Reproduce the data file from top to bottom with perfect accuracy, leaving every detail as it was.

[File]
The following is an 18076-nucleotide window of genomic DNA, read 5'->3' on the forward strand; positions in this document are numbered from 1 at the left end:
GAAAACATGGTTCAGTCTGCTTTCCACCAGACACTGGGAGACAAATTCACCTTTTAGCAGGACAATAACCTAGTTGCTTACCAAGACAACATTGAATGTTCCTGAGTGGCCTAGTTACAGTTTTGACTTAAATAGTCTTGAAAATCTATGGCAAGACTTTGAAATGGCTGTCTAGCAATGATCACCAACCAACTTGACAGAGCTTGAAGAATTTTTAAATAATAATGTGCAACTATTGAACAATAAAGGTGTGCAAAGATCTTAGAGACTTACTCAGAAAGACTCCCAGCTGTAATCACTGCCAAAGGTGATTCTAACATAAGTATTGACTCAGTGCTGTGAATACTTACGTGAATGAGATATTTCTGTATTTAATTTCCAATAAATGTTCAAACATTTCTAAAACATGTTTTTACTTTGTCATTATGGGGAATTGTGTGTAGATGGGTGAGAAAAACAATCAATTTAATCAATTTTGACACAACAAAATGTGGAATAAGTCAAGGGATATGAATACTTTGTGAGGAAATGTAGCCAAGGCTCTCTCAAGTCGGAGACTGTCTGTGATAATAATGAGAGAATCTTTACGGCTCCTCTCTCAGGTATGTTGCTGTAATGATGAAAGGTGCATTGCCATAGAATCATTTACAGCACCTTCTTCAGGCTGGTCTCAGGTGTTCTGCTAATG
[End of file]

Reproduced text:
The following is an 18076-nucleotide window of genomic DNA, read 5'->3' on the forward strand; positions in this document are numbered from 1 at the left end:
GAAAACATGGTTCAGTCTGCTTTCCACCAGACACTGGGAGACAAATTCACCTTTTAGCAGGACAATAACCTAGTTGCTTACCAAGACAACATTGAATGTTCCTGAGTGGCCTAGTTACAGTTTTGACTTAAATAGTCTTGAAAATCTATGGCAAGACTTTGAAATGGCTGTCTAGCAATGATCACCAACCAACTTGACAGAGCTTGAAGAATTTTTAAATAATAATGTGCAACTATTGAACAATAAAGGTGTGCAAAGATCTTAGAGACTTACTCAGAAAGACTCCCAGCTGTAATCACTGCCAAAGGTGATTCTAACATAAGTATTGACTCAGTGCTGTGAATACTTACGTGAATGAGATATTTCTGTATTTAATTTCCAATAAATGTTCAAACATTTCTAAAACATGTTTTTACTTTGTCATTATGGGGAATTGTGTGTAGATGGGTGAGAAAAACAATCAATTTAATCAATTTTGACACAACAAAATGTGGAATAAGTCAAGGGATATGAATACTTTGTGAGGAAATGTAGCCAAGGCTCTCTCAAGTCGGAGACTGTCTGTGATAATAATGAGAGAATCTTTACGGCTCCTCTCTCAGGTATGTTGCTGTAATGATGAAAGGTGCATTGCCATAGAATCATTTACAGCACCTTCTTCAGGCTGGTCTCAGGTGTTCTGCTAATG